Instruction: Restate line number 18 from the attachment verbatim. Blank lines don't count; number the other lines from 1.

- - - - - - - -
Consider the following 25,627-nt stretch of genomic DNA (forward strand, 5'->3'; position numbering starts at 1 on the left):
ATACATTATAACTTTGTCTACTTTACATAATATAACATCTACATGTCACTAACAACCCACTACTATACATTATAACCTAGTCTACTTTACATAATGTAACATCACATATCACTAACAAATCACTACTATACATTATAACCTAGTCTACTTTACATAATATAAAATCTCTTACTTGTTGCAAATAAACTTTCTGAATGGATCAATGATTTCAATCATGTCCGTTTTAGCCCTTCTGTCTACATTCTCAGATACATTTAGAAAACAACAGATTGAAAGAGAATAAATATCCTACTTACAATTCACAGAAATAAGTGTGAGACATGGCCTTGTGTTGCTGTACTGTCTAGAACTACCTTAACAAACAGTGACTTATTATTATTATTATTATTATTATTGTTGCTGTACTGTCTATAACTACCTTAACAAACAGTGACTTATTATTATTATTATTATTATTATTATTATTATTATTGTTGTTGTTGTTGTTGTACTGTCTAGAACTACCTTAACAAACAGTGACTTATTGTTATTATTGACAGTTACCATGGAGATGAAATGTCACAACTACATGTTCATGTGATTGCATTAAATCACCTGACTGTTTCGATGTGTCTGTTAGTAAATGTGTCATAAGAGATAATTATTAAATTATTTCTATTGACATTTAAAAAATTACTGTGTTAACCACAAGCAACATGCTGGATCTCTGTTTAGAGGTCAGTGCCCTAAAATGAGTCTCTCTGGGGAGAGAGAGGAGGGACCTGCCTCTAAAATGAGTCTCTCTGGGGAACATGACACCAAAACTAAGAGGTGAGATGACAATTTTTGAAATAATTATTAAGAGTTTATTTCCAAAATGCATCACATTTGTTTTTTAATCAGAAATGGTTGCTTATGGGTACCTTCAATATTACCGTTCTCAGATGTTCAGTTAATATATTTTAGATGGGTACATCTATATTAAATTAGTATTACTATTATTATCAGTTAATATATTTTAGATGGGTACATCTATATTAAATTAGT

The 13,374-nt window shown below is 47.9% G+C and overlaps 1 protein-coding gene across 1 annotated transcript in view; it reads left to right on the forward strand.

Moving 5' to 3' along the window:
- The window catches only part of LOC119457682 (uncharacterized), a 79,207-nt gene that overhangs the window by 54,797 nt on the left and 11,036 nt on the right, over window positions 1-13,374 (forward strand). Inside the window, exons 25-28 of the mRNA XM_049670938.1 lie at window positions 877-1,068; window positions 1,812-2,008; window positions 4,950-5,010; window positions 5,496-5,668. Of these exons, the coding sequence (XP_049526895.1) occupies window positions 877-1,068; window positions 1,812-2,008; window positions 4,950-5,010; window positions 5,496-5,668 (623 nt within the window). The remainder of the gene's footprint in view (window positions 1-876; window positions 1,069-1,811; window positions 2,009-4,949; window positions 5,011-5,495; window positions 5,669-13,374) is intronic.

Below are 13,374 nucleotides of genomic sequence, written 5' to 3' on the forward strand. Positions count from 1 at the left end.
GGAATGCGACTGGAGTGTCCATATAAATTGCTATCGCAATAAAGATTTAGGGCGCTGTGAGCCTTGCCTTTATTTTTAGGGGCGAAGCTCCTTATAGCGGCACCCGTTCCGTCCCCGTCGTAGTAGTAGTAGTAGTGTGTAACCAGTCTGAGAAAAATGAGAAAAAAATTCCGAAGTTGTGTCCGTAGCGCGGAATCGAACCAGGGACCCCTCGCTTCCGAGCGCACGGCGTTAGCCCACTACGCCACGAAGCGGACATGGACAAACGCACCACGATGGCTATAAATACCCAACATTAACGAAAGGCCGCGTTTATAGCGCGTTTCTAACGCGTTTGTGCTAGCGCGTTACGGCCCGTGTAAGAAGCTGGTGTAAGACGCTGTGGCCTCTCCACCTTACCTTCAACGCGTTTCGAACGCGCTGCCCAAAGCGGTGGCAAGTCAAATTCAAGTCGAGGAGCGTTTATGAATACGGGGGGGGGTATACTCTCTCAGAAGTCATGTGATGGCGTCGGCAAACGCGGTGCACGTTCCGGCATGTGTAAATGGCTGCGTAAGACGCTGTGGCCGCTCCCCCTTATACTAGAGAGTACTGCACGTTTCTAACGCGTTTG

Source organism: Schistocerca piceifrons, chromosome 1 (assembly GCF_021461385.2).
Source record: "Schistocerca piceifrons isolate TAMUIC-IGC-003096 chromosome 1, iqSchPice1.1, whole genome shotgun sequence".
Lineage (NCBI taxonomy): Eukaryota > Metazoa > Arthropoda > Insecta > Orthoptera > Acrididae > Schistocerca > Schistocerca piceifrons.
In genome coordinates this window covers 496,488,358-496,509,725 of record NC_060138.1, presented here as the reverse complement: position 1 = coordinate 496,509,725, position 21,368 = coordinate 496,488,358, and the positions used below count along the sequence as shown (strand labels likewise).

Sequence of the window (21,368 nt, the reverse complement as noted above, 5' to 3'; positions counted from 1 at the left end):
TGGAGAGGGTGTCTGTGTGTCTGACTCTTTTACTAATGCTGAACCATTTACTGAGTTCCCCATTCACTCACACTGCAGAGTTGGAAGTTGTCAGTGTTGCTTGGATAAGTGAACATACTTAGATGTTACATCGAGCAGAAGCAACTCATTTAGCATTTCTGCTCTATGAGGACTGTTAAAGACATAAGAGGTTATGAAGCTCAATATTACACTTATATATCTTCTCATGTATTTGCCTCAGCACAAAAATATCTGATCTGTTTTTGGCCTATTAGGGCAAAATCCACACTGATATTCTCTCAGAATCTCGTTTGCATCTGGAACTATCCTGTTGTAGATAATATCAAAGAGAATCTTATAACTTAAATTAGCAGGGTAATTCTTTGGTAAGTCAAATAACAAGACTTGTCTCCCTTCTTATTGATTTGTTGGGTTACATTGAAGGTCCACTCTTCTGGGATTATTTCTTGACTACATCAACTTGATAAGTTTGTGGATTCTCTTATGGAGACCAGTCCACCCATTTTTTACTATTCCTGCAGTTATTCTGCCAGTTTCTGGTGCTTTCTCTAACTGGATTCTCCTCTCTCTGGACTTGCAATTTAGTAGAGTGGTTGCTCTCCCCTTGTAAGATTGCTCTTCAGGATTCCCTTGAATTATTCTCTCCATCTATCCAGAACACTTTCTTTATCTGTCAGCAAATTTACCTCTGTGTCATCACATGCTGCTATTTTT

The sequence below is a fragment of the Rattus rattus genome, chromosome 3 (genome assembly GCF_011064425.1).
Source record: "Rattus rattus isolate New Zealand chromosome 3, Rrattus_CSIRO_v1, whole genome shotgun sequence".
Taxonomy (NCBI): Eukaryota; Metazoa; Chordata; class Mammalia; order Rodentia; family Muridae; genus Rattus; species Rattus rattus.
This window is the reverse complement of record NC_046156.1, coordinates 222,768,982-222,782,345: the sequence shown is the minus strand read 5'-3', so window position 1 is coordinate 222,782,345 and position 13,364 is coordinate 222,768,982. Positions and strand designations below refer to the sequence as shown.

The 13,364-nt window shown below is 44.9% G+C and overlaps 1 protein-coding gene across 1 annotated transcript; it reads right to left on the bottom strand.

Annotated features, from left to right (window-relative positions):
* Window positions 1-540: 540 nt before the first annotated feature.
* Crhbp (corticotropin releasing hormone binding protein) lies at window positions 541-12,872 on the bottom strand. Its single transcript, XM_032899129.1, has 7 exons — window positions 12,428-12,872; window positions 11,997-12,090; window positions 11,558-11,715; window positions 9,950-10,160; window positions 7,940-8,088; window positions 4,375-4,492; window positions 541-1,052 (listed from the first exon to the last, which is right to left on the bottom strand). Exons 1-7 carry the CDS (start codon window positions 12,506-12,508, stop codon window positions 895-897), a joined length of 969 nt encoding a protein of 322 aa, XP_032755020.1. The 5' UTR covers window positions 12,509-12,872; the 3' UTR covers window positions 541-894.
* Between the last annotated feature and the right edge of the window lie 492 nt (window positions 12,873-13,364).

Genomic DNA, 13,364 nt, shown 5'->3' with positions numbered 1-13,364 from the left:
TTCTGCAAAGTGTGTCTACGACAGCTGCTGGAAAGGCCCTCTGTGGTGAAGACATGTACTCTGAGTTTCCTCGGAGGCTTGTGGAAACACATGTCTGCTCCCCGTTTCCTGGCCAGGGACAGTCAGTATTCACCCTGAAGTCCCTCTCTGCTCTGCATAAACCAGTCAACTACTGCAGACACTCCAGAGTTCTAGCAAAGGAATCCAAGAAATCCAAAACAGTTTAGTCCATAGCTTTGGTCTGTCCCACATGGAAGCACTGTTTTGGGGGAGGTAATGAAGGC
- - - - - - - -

The 13,364-nt window shown below is 44.9% G+C and overlaps 1 protein-coding gene across 1 annotated transcript; it reads right to left on the bottom strand.